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Egyptian government to introduce e-voting system, ensure future allegations of fraud

I’ve previously praised Estonia’s internet voting system, not so much for the concept (unnecessary) , but their execution.  Internet voting is fraught with challenges and Estonia has done an admirable job of creating a system that addresses them.   But it’s not easy to administer an e-voting system; Estonia had to rewrite laws and spend considerable effort to make theirs work.  So I got a little scared today when I read that Egypt was planning on introducing an electronic voting system for their upcoming parliamentary and presidential elections.

Electronic voting can mean both internet voting, or simply automated machines; it’s not clear what they are referring to here.  The mention of Egyptians overseas voting leads me to believe they are talking about internet voting, which would be a disaster.  This could, of course, simply mean automated voting, which would be slightly less of a disaster.   Indonesia, the Philippines and India are all examples of non-Western democracies that have implemented automated voting; the success of such programs is subjective, but generally acknowledged.   All of those processes, however, took considerable time to develop (not five months!).  While I have heard that India was advising Egypt on election administration, I find it hard to believe they would recommend moving to this system so quickly.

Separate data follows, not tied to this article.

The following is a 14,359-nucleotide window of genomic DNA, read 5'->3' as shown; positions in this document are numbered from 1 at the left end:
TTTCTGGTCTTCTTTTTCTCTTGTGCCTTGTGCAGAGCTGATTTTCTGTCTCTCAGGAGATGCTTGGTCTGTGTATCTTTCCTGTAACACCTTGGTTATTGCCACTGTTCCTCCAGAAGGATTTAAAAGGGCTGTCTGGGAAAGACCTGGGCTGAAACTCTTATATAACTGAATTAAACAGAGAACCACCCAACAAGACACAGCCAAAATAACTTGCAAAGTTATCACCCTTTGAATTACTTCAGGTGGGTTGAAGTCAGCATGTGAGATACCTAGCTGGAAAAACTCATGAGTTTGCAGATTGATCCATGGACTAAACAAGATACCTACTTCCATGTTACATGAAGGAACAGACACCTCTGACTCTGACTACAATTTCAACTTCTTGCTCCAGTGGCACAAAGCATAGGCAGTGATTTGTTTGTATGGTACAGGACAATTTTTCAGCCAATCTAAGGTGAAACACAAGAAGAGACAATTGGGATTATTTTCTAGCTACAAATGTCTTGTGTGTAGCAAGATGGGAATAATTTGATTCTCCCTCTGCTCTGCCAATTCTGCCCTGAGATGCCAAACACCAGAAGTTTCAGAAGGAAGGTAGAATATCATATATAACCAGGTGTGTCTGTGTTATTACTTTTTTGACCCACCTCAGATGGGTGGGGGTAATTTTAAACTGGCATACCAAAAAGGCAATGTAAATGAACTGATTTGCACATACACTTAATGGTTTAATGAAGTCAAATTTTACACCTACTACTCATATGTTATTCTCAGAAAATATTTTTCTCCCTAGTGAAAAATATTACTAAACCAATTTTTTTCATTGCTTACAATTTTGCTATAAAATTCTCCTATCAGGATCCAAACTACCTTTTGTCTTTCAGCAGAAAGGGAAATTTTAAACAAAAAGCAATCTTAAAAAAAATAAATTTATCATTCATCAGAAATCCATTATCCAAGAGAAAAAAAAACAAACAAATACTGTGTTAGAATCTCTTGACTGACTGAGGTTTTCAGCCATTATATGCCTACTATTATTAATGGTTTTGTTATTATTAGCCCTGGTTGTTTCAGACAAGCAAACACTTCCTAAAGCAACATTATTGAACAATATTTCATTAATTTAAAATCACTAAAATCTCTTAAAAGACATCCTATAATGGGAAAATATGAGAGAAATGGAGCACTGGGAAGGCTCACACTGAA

This leads me to believe they may actually be thinking about internet voting.   This actually might be better than an automated system, as it would not require buying thousands of machines (and training people how to use them).  Internet voting, however, is far from secure.  I would also think a high profile election like Egypt’s would attract top hacker talent  – some political, some bored teenagers – from around the world.  So don’t’ be surprised if internet votes make Ruby the next president of Egypt.

False-residency election fraud

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